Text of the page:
In Part 2 of our multi-part blog series, we talk about the compensation principles that are foundational to ensuring your pay strategies produce the results required.
Striking a balance with core compensation principles
For the majority of organizations, core compensation principles should strike a balance between paying in a way that is externally competitive and internally fair. Yet, there are many different interpretations of what is fair. For this reason, it is critical to achieve clarity and agreement among key stakeholders on how the company should pay its people. This will ultimately inform your rewards philosophy.
In this 5-part blog series, we’ll discuss how to build a compensation strategy for your company that balances company goals and industry shifts, supports business strategy, and ensures pay transparency.
Fair Pay for Employee Contributions
Oftentimes when managers discuss pay with their employees, they encounter questions for which they may not have an answer. Employees want to know they are receiving fair pay for their contributions, and may wonder...
Engaging a compensation consulting firm to perform a compensation analysis project can be intimidating. It's a little bit like being an 18-year-old and the first in your family to apply to an Ivy League school. What if you actually get in? There will be times when you're uncomfortable and challenged but, ultimately, you're going to get a great education and be in a position to succeed.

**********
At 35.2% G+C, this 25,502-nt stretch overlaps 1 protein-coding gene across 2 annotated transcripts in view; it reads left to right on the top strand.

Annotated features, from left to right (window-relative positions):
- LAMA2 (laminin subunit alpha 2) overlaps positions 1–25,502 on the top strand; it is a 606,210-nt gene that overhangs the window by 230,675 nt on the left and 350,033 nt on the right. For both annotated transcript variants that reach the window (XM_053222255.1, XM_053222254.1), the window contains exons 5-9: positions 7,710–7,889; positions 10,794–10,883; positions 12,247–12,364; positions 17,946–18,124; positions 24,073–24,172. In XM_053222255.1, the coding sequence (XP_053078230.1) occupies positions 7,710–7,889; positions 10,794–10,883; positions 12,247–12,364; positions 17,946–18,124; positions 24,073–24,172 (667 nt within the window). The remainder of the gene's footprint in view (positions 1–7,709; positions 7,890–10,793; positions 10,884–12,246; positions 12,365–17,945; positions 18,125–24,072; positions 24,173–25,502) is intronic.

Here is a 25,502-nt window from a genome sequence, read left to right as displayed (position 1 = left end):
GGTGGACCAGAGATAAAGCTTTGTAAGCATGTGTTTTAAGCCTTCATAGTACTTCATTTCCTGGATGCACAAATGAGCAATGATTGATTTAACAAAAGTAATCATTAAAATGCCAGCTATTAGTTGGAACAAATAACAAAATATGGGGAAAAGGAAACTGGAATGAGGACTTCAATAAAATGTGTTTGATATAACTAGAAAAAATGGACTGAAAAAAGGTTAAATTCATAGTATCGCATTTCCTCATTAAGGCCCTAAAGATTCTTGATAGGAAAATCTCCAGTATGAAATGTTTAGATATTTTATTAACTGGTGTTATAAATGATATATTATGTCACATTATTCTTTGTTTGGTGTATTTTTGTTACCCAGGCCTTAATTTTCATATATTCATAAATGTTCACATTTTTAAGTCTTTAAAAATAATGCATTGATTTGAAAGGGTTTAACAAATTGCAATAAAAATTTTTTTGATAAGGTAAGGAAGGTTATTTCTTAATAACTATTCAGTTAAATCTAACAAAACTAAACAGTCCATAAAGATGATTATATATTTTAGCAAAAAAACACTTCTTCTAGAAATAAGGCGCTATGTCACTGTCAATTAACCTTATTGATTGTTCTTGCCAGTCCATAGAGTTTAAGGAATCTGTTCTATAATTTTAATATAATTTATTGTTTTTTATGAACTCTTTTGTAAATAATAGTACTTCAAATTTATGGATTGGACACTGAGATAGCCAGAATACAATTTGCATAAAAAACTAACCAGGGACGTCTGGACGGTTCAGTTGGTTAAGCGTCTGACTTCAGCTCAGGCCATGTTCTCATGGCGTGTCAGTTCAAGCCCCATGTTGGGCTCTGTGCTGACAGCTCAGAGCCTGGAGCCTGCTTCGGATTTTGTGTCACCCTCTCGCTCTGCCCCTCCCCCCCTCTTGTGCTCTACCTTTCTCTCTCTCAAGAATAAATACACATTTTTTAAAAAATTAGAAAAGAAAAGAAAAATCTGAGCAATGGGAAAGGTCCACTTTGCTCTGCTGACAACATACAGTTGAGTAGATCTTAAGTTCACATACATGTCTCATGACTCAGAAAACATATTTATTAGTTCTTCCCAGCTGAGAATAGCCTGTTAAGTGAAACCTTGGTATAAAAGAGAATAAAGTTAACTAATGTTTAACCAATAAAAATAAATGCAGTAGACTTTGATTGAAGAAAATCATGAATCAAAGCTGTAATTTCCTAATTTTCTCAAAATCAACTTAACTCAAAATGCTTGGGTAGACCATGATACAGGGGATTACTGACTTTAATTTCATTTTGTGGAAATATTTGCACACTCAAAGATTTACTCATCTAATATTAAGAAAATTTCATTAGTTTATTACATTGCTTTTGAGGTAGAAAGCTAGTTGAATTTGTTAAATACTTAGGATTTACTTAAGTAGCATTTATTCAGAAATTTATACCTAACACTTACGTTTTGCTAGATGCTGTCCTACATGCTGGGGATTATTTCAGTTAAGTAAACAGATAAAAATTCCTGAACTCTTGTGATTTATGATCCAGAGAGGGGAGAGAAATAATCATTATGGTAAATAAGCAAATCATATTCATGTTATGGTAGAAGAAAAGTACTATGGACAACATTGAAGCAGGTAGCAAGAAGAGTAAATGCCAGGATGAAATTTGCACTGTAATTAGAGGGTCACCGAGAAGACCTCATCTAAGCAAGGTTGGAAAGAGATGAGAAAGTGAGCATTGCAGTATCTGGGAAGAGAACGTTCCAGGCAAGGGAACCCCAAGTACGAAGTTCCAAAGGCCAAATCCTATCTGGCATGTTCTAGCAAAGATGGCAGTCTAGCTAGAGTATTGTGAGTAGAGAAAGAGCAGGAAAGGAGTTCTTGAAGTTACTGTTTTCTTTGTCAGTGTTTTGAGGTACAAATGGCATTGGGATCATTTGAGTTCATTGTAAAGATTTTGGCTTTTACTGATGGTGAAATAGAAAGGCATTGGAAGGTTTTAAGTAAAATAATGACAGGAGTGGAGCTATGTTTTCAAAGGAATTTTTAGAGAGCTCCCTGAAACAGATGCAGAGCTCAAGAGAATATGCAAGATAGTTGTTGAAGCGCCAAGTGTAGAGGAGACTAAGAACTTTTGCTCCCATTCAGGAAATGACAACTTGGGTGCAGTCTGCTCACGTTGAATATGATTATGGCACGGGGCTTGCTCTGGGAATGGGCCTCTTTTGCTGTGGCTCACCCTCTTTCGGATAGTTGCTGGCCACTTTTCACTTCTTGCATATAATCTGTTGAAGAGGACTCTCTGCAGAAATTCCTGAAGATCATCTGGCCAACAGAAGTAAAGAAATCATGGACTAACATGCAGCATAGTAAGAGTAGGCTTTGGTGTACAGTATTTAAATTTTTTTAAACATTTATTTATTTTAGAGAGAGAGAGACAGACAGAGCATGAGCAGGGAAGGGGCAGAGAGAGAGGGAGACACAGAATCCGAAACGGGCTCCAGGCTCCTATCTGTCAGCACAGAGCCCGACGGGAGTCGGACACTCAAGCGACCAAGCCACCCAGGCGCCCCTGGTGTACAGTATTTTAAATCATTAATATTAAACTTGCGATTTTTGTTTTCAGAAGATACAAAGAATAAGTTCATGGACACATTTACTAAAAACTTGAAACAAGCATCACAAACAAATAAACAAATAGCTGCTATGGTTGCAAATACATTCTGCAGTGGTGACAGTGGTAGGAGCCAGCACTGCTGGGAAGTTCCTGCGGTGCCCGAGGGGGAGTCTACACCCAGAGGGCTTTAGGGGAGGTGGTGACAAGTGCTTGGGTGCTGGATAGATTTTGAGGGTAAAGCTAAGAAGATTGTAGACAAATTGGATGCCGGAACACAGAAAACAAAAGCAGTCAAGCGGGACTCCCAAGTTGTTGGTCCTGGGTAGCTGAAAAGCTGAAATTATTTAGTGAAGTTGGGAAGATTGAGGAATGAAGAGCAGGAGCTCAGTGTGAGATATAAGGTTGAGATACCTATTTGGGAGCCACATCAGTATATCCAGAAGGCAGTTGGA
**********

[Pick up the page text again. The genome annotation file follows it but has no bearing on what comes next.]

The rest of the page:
In a previous post, we talked about using SMART objectives for compensation consulting projects and the importance of Key Performance Indicators, or KPIs.
After your customers, your employees are the life blood of your business. Maintaining good morale and loyalty is essential to retaining them – and avoiding the costs associated with replacing employees who leave.
We've found that business owners - especially those in middle market companies - are often surprised by how much it costs to replace an employee.
According to Zane Benefits, a CAP study found average costs to replace an employee are:
It's that time of year again when sales organizations review performance against sales goals and start thinking about next year. But this year, I propose that companies take a more thorough approach to this process by:
A family-owned business faces a leadership change to the next generation and a new strategic direction. The company is looking for new opportunities to grow the business and compete more effectively, while also eliminating outdated human resource practices.
When to adjust pay levels is one of the most important questions an organization may face. Considering that employee compensation is 60% to 70% of an organization’s operating costs, making the wrong decision can increase costs substantially, and sometimes even unnecessarily.